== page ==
12. 12. Page | 12 MOBILE CLINIC MOBILE CLINICS Number of patients who came for the consultations in mobile clinic from 18 villages was 9386 out of which 2756 (29.36 % of total patients at Mobile Clinics) were new patients. The total number of patients in this quarter was 7.38% greater than that in the previous quarter (8741). The number of patients who were treated Free of Registration Charge (Pregnant women, children and aged people above 60 years) in the Mobile Clinic was 4042 (43.06 % of the total patients at mobile clinics).
  13. 13. Page | 13 Table 7: Details of Mobile Clinic Patients January February March Total Total Patients 3240 3075 3071 9386 New Patients 1098 879 779 2756 Number of Satellite Villages from where Patients come 803 686 724 2213 Number of Patients from Satellite Villages 2347 2232 2253 6832 Men 909 849 1758 3516 Women 1647 1571 3218 6436 Children 684 655 1339 2642 From the above table we see that majority of the patients 6832 (72.79% of total patients at Mobile Clinics) in the rural areas come from the satellite villages around the one where our outreach medical team pays regular visits. This is a big achievement for us as it shows the level of satisfaction among the beneficiaries which results in spread of information about our healthcare services by word of mouth and the eventual increase in the number of patients from nearby villages.
  14. 14. Page | 14 The months of February and March register slightly lower number of patients at Mobile clinics than January. This can be attributed to the celebration of the Spring festival and the onset of the Harvest season. The graphs clearly show that, like that in the OPD, here too women and children form majority of the patients (73%).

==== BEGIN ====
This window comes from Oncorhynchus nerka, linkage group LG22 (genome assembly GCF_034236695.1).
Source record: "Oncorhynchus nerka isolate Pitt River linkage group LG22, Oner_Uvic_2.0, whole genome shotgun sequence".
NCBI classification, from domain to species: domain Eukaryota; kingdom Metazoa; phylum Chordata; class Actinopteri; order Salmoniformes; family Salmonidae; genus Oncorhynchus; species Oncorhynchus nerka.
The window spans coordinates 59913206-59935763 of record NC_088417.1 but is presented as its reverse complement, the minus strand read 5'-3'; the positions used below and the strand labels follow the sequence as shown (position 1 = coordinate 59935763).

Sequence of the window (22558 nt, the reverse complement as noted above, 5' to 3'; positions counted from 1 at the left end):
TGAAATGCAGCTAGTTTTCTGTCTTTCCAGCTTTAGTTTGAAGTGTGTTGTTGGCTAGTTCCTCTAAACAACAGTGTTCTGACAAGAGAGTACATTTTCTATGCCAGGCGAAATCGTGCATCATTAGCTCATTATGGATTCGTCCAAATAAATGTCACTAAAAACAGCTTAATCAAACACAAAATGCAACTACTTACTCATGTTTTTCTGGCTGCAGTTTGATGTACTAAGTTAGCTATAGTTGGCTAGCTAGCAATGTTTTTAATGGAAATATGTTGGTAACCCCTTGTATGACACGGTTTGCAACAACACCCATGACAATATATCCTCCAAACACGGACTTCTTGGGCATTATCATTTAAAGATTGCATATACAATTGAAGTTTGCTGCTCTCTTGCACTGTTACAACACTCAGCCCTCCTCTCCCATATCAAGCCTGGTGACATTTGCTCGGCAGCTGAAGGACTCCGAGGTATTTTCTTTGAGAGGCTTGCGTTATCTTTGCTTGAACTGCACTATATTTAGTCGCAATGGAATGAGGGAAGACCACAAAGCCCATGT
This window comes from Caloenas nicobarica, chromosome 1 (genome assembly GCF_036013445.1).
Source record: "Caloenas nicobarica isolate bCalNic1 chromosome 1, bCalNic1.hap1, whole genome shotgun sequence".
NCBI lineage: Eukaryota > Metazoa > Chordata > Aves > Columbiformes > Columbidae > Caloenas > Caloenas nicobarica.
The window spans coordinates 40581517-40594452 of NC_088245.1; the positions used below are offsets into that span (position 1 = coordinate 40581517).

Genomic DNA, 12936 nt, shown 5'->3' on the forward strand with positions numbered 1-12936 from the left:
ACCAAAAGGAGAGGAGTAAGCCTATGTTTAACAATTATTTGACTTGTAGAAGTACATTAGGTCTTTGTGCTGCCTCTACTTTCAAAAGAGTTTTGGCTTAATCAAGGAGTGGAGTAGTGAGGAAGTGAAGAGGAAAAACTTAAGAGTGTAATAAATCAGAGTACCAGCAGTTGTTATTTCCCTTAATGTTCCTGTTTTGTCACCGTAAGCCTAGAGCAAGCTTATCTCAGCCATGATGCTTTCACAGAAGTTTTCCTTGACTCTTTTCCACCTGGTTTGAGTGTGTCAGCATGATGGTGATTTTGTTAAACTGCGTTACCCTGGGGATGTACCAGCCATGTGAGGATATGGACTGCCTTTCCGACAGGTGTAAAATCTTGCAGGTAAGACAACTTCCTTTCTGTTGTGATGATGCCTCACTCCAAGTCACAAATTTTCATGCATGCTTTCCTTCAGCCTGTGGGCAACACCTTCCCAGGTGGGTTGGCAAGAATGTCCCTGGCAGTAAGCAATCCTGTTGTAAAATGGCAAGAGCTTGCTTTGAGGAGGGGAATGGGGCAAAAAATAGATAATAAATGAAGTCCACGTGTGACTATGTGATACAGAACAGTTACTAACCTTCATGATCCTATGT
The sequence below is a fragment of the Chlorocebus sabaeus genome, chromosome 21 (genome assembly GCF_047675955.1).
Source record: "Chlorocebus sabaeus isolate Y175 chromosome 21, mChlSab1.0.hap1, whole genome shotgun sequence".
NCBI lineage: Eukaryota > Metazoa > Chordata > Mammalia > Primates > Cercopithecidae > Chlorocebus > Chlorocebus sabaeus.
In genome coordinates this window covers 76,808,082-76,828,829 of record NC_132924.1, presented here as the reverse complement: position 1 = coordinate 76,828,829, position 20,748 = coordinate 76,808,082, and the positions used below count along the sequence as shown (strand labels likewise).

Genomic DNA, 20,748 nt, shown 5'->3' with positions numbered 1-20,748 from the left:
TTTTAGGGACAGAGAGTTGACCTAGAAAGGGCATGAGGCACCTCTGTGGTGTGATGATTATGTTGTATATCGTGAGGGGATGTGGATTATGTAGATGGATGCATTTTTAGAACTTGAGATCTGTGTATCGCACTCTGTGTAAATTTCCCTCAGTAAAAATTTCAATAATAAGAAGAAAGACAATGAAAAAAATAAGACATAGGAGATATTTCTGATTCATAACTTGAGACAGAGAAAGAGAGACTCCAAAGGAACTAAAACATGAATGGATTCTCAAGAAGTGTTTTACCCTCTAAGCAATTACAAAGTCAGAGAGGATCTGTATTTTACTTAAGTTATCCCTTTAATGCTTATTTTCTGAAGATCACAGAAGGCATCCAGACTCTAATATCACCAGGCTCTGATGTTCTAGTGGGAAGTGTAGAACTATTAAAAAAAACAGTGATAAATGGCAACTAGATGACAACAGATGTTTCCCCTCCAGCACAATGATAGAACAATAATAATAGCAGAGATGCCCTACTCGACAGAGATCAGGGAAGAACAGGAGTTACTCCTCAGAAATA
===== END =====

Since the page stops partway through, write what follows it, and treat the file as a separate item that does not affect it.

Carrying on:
15. 15. Page | 15 MEDICAL CAMPS
  16. 16. Page | 16 Free Medical Camps for the underserved and needy people were organised in Bodhgaya in the months of February and March where 1015 patients availed our medical services. Table 8 : Details of Medical Camp Patients January February March Total Total Patients 0 513 502 1015 Men 0 214 157 371 Women 0 187 196 383 Children 0 112 149 261 No medical camps were organised in January. Both in the months of February and March more than 500 patients were registered.
  17. 17. Page | 17 From the above table and graphs we see that, just like in OPD and Mobile Clinics, at medical camps too women and children for majority of the patients (64%). HEALTH EDUCATION PROGRAMME (HEP) Our Health Education Programme continues to run successfully as can be seen from the following tables: Table 9: Some Details of HEP Indicators Total Population reached 9449 Total Households reached 1285 Total Families reached 1936 Total Number of Health Groups 87 Total Number of Members in Health Groups 516 Total Number of Home Visits by Village Coordinators (vc) and Motivators (m) 406 (vc) and 1324 (m)
  18. 18. Page | 18 Table 10 : Reproductive and Child Health Indicators Total Number of Sanitary Napkins distributed 2337 Percentage of Pregnant Women Followed-up by Village Coordinators and Motivators 93 Percentage of Pregnant Women sent for Immunisation by Village Coordinators 33 Percentage of Pregnant women immunized with TT1& TT2 95 Percentage of Pregnant Women having Institutional Delivery 61 Percentage of new-born children immunized with BCG and 1st DPT 73.2 Percentage of Neo-natal deaths 0 Table 11 : Total Number of Sanitary Napkins reaching the Poor Women and Girls OPD Mobile Clinics Medical Camps January 177 695 0 February 158 586 102 March 108 613 135 Total 443 1894 237
  19. 19. Page | 19 We observe from the graph that sanitary napkins reaching the target population have been much higher for the villages than those distributed at our OPD in Bodhgaya. The primary reason that the motivators, who are members of the village communities themselves, sell the napkins.